Filston reappears in All The Pubs in Soho, one of Shena’s best-loved short stories, where young Joe Sharp struggles to understand her father, “he of the camel hair coat and thin moustache and crimped waves of rusty hair”, and his anger at “bloody pansies”. This is the Kentish countryside in 1956, and into the village of Filston, bringing for Joe a burst of bright colour and affection, come the exotic others, Arthur and Guido, an artist and a poet, who take on Hollow Cottage.
The pair’s first appearance is heading from the station to their cottage: “They wore American plaid shirts and jeans which men did not wear in Filston. The small dark one had slung over his shoulder a dark green corduroy jacket and the taller fair one carried a jacket of muted claret.”
The locals’ response is hateful and sour: “We don’t want your sort here”. Apart from young Joe that is who can’t understand the fuss, and befriends the alien duo who vow one day to take her to “all the pubs in Soho”. The very fact that Joe cannot quite comprehend what that means makes it all the more mysterious and wonderful for her, in the way that unknown quantities haunt our childhoods.
In Shena Mackay’s The Orchard on Fire the story starts with a middle-aged April Harlency making plans to revisit the Kentish village of Stonebridge where she grew up. The adult April, a teacher, is living alone in London: “I chose this place to live, believing that I would find anonymity among those who did not care if the plaster and glass and paintwork of rented house splintered and decayed, who were not reproached by gardens gone to seed and rotting sofas. In that hope, as in most things, I was proved wrong. People in the shops, who are living real lives, even if you aren’t, start to recognise you.”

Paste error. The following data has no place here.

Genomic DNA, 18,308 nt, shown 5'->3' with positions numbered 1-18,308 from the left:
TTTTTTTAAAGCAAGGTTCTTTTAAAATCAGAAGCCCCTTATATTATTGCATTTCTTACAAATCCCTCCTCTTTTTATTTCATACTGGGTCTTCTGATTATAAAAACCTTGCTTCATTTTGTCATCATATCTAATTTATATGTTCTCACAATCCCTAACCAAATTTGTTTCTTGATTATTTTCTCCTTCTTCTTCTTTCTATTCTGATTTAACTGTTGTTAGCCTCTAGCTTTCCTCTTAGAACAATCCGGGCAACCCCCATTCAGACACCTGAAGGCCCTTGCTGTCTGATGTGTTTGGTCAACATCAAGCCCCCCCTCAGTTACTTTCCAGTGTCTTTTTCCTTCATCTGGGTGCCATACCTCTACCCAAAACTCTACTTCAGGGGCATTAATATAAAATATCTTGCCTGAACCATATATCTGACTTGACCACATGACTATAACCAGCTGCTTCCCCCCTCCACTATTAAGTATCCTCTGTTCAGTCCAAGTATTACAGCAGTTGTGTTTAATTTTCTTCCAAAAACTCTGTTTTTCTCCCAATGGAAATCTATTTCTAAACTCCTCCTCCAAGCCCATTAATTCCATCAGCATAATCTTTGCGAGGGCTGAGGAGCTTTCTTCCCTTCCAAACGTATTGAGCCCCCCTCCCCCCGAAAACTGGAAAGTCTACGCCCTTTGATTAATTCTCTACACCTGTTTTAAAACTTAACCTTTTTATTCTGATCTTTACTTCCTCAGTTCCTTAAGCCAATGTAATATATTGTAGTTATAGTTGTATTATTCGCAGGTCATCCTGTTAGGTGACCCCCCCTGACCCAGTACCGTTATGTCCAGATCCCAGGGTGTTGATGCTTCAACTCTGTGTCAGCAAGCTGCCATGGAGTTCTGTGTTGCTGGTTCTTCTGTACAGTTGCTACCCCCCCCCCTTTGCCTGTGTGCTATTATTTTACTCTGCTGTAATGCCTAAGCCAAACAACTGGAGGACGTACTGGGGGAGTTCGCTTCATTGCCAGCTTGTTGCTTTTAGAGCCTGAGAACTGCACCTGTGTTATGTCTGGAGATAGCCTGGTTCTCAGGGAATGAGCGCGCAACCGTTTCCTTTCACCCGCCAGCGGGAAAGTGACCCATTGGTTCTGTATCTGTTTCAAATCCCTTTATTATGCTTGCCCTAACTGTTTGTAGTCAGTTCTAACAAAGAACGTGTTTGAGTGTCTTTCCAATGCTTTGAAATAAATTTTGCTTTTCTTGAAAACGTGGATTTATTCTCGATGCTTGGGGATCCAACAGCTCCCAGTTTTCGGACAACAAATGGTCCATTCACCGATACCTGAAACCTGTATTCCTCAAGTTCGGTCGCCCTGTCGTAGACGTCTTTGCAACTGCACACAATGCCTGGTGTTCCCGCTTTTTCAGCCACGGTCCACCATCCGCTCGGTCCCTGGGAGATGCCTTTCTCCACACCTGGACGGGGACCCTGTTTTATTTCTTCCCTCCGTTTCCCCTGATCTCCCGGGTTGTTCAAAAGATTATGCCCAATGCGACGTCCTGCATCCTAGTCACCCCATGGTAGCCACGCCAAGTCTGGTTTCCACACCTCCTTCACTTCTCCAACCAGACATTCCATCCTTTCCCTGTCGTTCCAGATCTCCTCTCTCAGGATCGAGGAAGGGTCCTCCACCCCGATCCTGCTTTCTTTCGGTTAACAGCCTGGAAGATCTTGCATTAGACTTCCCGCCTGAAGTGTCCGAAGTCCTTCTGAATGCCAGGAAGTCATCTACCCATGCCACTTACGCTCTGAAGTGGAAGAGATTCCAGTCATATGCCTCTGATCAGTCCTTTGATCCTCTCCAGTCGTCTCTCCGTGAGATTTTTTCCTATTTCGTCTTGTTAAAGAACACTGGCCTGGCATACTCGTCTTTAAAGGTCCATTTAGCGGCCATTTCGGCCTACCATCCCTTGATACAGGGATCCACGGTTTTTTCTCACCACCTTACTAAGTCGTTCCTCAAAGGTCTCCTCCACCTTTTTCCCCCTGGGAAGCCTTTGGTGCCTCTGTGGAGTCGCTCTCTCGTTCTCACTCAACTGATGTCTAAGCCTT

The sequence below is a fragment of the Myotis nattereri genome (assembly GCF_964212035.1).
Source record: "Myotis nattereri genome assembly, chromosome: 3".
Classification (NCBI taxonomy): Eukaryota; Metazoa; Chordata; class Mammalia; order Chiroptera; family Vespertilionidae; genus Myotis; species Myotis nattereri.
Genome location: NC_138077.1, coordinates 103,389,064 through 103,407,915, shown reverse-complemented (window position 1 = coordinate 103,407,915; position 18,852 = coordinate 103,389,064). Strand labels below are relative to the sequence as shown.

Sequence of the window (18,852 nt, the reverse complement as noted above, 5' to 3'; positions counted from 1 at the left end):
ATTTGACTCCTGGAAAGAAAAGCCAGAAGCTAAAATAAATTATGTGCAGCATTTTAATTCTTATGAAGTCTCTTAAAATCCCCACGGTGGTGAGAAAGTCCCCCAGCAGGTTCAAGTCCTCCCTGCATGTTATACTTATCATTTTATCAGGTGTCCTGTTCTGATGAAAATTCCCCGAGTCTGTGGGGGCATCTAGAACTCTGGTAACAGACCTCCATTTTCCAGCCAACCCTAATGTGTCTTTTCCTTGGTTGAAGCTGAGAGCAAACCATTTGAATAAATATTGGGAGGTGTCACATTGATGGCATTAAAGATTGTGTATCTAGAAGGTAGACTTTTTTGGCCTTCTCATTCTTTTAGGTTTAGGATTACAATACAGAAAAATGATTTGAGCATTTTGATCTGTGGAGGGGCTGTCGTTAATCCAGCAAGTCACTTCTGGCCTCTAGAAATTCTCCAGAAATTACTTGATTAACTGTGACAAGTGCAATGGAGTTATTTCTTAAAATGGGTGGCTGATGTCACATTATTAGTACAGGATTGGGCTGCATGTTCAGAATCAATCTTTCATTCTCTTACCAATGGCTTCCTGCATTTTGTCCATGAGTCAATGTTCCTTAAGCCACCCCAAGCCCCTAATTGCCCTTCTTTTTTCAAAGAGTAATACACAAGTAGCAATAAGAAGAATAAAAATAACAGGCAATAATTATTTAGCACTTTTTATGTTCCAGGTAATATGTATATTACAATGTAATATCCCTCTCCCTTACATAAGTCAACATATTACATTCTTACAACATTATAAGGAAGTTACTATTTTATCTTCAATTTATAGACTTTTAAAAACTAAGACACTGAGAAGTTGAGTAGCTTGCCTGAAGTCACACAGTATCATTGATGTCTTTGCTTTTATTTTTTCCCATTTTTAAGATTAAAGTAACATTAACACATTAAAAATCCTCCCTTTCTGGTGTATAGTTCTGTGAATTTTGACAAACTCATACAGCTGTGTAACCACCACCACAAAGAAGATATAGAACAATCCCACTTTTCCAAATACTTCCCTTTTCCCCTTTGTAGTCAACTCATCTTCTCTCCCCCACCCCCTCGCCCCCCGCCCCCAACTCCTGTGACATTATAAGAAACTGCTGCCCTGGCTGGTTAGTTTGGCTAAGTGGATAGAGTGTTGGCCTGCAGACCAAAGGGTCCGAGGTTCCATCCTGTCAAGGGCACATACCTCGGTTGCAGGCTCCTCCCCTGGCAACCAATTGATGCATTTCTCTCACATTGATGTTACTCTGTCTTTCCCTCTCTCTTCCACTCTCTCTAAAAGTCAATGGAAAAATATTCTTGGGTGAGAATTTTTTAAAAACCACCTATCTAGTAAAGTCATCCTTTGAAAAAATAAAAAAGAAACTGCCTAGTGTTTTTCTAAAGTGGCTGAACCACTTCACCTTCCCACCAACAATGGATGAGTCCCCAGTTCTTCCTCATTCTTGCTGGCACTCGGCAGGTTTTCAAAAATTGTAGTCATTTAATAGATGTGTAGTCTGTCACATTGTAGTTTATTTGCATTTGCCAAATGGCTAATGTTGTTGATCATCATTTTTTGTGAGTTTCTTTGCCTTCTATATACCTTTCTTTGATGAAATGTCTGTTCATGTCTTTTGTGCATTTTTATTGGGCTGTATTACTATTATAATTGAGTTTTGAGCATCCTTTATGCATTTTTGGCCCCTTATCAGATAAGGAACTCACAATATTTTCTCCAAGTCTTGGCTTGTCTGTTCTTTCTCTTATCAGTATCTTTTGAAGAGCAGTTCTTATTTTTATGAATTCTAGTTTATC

Unusually for Shena the story is told in the first person, and it is difficult at times to forget this is April’s story rather the writer speaking directly to us. Sometimes it seems too real to be fiction, but that is perhaps part of Shena’s special genius.
Most of the book is set in 1953 and into the new year, when April was 8, and the family had moved to Stonebridge. Her parents took on the Copper Kettle tearooms in the village, escaping from a gloomy gin palace in Streatham and rented rooms in Tooting.
The 1950s, Shena (or April) says defiantly, were “politically, intellectually and artistically exciting.” And the pair share a “weakness for the gawdy and tawdry and ephemeral”. A similar sentiment recurs in the lovely story Crossing the Border where Flora Loney is researching the life of her Great-Uncle Laurence, a poet who like her “was moved by ephemera and junk and saw eternity in a plastic flower and the human condition in the brittle pink Little Princess Vanity Set in the supermarket, whose tiny mirror flashed a fragment of a dream.”
There is in The Orchard on Fire a particularly vivid description of the local Co-Op’s Christmas window display: “You could almost smell the French Fern soap and talc, the Cusson’s Apple Blossom, the Bromley Lemons, the baskets of fruit soaps ...” This is exactly the sort of thing that would stay in the mind for more than forty years, as are the mentions of individual fruit pies, lost propelling pencils, and jumble sale purchases of books.